Spoke Scopes

See the world from two wheels

Norman Rockwell biked — January 9, 2014

Norman Rockwell biked

Norman Rockwell circ. 1920

Scenes. They’re in movies. On canvases. Captured on film. I imagine scenes when forming a square with my hands. Norman Rockwell, although he wasn’t primarily a landscape artist, created scenes, iconized caricatures, of Americana. In The New York Times, Garrison Keillor narrated Norman Rockwell’s story, which explains the “fragile” and wonder behind Rockwell’s life’s work, an iconic remembrance of the “old days” that the Baby Boom generation finds all too familiar. Thanks to the Internet, the Millennial generation also recognizes Rockwell’s style, long after Rockwell’s 323 covers that colored the Saturday Evening Post from 1916-1962.

Rockwell turned heads with his style, “art as storytelling.” And just like while biking, “he learned to accommodate.”

“He was a New Yorker who made himself over into a New Englander, a workaholic who exhausted himself painting images of a leisurely way of life. What matters is the work.” –Garrison Keillor

Rockwell moved to Stockbridge in 1953 with his third wife where he frequently rode his bicycle. Perhaps some inspiration came from the scenes he biked by and then channeled to the scenes he painted.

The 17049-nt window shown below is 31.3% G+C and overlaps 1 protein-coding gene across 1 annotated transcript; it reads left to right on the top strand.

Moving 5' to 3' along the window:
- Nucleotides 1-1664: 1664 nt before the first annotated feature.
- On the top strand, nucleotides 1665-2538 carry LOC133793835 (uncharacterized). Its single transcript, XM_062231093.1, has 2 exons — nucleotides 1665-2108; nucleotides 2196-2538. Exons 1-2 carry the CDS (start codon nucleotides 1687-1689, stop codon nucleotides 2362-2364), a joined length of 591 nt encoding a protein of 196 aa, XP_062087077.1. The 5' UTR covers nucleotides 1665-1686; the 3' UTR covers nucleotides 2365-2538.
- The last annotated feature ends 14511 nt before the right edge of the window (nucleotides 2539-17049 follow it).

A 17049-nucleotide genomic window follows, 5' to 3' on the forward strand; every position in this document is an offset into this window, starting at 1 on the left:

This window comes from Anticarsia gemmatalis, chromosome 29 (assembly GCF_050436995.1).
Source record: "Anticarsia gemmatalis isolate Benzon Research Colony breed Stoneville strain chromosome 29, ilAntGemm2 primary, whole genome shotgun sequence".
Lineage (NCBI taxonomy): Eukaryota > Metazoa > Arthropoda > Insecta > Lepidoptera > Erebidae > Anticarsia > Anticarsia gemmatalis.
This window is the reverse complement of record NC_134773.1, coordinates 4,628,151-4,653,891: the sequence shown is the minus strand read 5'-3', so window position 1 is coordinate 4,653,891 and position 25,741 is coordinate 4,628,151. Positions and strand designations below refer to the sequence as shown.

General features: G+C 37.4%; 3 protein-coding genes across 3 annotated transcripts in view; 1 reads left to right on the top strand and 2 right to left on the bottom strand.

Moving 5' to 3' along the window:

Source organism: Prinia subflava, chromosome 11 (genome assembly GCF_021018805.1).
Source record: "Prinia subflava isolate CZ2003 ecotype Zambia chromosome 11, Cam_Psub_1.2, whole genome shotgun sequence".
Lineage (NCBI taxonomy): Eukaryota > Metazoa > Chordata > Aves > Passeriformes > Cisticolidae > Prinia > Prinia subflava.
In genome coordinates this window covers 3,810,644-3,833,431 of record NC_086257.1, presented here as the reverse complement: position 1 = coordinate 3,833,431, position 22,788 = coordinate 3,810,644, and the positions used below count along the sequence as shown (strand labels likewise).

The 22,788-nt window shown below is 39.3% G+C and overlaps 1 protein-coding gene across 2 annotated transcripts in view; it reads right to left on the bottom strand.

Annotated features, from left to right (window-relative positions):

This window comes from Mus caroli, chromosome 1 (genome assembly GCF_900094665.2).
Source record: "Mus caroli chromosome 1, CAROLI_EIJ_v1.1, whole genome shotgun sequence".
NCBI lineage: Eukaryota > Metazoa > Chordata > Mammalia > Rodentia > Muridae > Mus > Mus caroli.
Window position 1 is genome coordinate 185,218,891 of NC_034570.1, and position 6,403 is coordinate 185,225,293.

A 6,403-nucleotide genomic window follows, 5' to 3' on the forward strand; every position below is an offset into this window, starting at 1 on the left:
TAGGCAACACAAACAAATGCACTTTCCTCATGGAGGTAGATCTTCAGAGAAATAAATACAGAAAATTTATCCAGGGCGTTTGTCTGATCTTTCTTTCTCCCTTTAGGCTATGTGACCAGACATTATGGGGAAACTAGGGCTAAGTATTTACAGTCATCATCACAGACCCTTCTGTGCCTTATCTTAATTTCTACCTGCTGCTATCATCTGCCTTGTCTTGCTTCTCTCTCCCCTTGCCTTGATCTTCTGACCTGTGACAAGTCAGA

Norman Rockwell’s bicycle at the Norman Rockwell Museum

In “Scenes: Social Context in an age of Contingency”, Daniel Silver, Terry Nichols Clark, and Clemente Jesus Navarro Yanez point to Richard Florida, the author of The Rise of the Creative Class (2002) and Who’s Your City (2008), and his classifications of space and types of people. Florida “suggests that street life and bicycling, rather than opera and bowling, attract creative people who favor multi-tasking and autonomy.” It is difficult to not think of Rockwell’s painted scenes as reflections of days in the lives of Americans.

“Scenes,” writes Silver, Clark and Yanez, “provide ways of social belonging attuned to the demands of a culture in which individuals increasingly define themselves less by primordial attachments to home or family background or class or party or confession and more contingently and expressively, in terms of lifestyle and sensibility.”

When life gives you paintbrushes, ride a bike!